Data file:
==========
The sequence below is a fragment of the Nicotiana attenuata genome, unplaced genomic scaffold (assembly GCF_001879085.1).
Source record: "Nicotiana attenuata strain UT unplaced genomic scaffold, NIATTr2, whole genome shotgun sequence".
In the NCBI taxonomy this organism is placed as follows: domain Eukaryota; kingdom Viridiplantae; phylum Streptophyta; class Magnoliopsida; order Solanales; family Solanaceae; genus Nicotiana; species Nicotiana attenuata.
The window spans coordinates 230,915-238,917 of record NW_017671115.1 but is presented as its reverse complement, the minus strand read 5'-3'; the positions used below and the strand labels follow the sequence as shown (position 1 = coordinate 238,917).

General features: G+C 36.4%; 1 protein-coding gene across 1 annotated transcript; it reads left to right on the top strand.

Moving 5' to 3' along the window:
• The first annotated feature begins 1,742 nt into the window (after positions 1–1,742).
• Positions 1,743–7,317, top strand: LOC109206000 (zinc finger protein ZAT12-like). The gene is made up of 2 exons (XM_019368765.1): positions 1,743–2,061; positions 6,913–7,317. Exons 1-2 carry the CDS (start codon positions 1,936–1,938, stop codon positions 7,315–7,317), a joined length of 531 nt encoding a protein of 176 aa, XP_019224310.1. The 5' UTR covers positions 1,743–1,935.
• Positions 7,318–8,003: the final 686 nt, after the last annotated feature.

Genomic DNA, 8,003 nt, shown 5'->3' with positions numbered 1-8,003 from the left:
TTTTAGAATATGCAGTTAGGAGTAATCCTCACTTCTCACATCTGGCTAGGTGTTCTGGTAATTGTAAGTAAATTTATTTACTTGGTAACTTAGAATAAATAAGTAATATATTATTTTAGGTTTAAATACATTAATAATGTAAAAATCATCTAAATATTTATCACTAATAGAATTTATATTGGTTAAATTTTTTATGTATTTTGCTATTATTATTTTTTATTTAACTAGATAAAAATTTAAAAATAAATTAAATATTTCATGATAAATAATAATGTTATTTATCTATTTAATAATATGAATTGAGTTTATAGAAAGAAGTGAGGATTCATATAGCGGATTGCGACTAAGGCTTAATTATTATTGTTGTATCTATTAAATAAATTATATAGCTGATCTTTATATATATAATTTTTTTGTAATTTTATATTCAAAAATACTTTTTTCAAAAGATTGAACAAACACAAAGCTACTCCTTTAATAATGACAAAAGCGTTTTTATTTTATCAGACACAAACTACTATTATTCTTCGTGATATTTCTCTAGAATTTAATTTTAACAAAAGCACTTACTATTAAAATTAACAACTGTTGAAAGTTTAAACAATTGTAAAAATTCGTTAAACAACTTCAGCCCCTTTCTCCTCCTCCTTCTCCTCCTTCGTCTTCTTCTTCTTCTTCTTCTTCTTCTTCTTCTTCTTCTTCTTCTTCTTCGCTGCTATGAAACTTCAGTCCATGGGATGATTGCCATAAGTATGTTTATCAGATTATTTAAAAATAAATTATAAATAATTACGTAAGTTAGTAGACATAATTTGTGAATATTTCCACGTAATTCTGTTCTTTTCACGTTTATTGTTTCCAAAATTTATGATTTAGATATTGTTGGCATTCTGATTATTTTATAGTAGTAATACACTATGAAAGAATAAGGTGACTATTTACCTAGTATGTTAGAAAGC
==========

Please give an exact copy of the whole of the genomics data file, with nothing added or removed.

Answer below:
The sequence below is a fragment of the Nicotiana attenuata genome, unplaced genomic scaffold (assembly GCF_001879085.1).
Source record: "Nicotiana attenuata strain UT unplaced genomic scaffold, NIATTr2, whole genome shotgun sequence".
In the NCBI taxonomy this organism is placed as follows: domain Eukaryota; kingdom Viridiplantae; phylum Streptophyta; class Magnoliopsida; order Solanales; family Solanaceae; genus Nicotiana; species Nicotiana attenuata.
The window spans coordinates 230,915-238,917 of record NW_017671115.1 but is presented as its reverse complement, the minus strand read 5'-3'; the positions used below and the strand labels follow the sequence as shown (position 1 = coordinate 238,917).

General features: G+C 36.4%; 1 protein-coding gene across 1 annotated transcript; it reads left to right on the top strand.

Moving 5' to 3' along the window:
• The first annotated feature begins 1,742 nt into the window (after positions 1–1,742).
• Positions 1,743–7,317, top strand: LOC109206000 (zinc finger protein ZAT12-like). The gene is made up of 2 exons (XM_019368765.1): positions 1,743–2,061; positions 6,913–7,317. Exons 1-2 carry the CDS (start codon positions 1,936–1,938, stop codon positions 7,315–7,317), a joined length of 531 nt encoding a protein of 176 aa, XP_019224310.1. The 5' UTR covers positions 1,743–1,935.
• Positions 7,318–8,003: the final 686 nt, after the last annotated feature.

Genomic DNA, 8,003 nt, shown 5'->3' with positions numbered 1-8,003 from the left:
TTTTAGAATATGCAGTTAGGAGTAATCCTCACTTCTCACATCTGGCTAGGTGTTCTGGTAATTGTAAGTAAATTTATTTACTTGGTAACTTAGAATAAATAAGTAATATATTATTTTAGGTTTAAATACATTAATAATGTAAAAATCATCTAAATATTTATCACTAATAGAATTTATATTGGTTAAATTTTTTATGTATTTTGCTATTATTATTTTTTATTTAACTAGATAAAAATTTAAAAATAAATTAAATATTTCATGATAAATAATAATGTTATTTATCTATTTAATAATATGAATTGAGTTTATAGAAAGAAGTGAGGATTCATATAGCGGATTGCGACTAAGGCTTAATTATTATTGTTGTATCTATTAAATAAATTATATAGCTGATCTTTATATATATAATTTTTTTGTAATTTTATATTCAAAAATACTTTTTTCAAAAGATTGAACAAACACAAAGCTACTCCTTTAATAATGACAAAAGCGTTTTTATTTTATCAGACACAAACTACTATTATTCTTCGTGATATTTCTCTAGAATTTAATTTTAACAAAAGCACTTACTATTAAAATTAACAACTGTTGAAAGTTTAAACAATTGTAAAAATTCGTTAAACAACTTCAGCCCCTTTCTCCTCCTCCTTCTCCTCCTTCGTCTTCTTCTTCTTCTTCTTCTTCTTCTTCTTCTTCTTCTTCTTCTTCTTCGCTGCTATGAAACTTCAGTCCATGGGATGATTGCCATAAGTATGTTTATCAGATTATTTAAAAATAAATTATAAATAATTACGTAAGTTAGTAGACATAATTTGTGAATATTTCCACGTAATTCTGTTCTTTTCACGTTTATTGTTTCCAAAATTTATGATTTAGATATTGTTGGCATTCTGATTATTTTATAGTAGTAATACACTATGAAAGAATAAGGTGACTATTTACCTAGTATGTTAGAAAGC